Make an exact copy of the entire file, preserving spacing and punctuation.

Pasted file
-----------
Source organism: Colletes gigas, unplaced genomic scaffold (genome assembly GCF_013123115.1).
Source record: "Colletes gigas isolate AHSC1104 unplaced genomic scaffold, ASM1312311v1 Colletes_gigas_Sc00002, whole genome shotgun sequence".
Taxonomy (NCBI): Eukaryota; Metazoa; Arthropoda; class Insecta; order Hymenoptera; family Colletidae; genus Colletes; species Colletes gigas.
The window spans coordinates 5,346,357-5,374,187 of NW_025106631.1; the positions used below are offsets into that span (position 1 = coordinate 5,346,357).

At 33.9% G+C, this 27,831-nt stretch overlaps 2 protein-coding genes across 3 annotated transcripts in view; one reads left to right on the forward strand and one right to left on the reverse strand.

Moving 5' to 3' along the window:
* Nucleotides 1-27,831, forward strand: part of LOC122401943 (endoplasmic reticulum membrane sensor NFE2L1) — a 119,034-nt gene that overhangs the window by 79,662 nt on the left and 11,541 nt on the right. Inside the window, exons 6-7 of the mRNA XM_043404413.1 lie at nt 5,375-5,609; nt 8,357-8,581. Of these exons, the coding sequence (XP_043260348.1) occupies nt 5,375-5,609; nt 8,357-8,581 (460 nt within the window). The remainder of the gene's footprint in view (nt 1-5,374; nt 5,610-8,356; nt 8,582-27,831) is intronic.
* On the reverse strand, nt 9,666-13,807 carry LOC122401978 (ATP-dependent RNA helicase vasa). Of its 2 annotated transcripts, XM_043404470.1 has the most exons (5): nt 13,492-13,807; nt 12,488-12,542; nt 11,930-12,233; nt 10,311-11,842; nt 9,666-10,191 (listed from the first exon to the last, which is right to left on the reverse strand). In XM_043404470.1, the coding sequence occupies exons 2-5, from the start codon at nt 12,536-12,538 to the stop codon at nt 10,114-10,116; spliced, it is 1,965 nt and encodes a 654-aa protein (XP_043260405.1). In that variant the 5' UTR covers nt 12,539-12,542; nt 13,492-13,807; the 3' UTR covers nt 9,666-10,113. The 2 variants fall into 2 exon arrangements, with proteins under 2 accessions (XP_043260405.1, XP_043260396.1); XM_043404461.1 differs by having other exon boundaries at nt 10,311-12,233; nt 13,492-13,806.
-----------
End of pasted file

Source organism: Colletes gigas, unplaced genomic scaffold (genome assembly GCF_013123115.1).
Source record: "Colletes gigas isolate AHSC1104 unplaced genomic scaffold, ASM1312311v1 Colletes_gigas_Sc00002, whole genome shotgun sequence".
Taxonomy (NCBI): Eukaryota; Metazoa; Arthropoda; class Insecta; order Hymenoptera; family Colletidae; genus Colletes; species Colletes gigas.
The window spans coordinates 5,346,357-5,374,187 of NW_025106631.1; the positions used below are offsets into that span (position 1 = coordinate 5,346,357).

At 33.9% G+C, this 27,831-nt stretch overlaps 2 protein-coding genes across 3 annotated transcripts in view; one reads left to right on the forward strand and one right to left on the reverse strand.

Moving 5' to 3' along the window:
* Nucleotides 1-27,831, forward strand: part of LOC122401943 (endoplasmic reticulum membrane sensor NFE2L1) — a 119,034-nt gene that overhangs the window by 79,662 nt on the left and 11,541 nt on the right. Inside the window, exons 6-7 of the mRNA XM_043404413.1 lie at nt 5,375-5,609; nt 8,357-8,581. Of these exons, the coding sequence (XP_043260348.1) occupies nt 5,375-5,609; nt 8,357-8,581 (460 nt within the window). The remainder of the gene's footprint in view (nt 1-5,374; nt 5,610-8,356; nt 8,582-27,831) is intronic.
* On the reverse strand, nt 9,666-13,807 carry LOC122401978 (ATP-dependent RNA helicase vasa). Of its 2 annotated transcripts, XM_043404470.1 has the most exons (5): nt 13,492-13,807; nt 12,488-12,542; nt 11,930-12,233; nt 10,311-11,842; nt 9,666-10,191 (listed from the first exon to the last, which is right to left on the reverse strand). In XM_043404470.1, the coding sequence occupies exons 2-5, from the start codon at nt 12,536-12,538 to the stop codon at nt 10,114-10,116; spliced, it is 1,965 nt and encodes a 654-aa protein (XP_043260405.1). In that variant the 5' UTR covers nt 12,539-12,542; nt 13,492-13,807; the 3' UTR covers nt 9,666-10,113. The 2 variants fall into 2 exon arrangements, with proteins under 2 accessions (XP_043260405.1, XP_043260396.1); XM_043404461.1 differs by having other exon boundaries at nt 10,311-12,233; nt 13,492-13,806.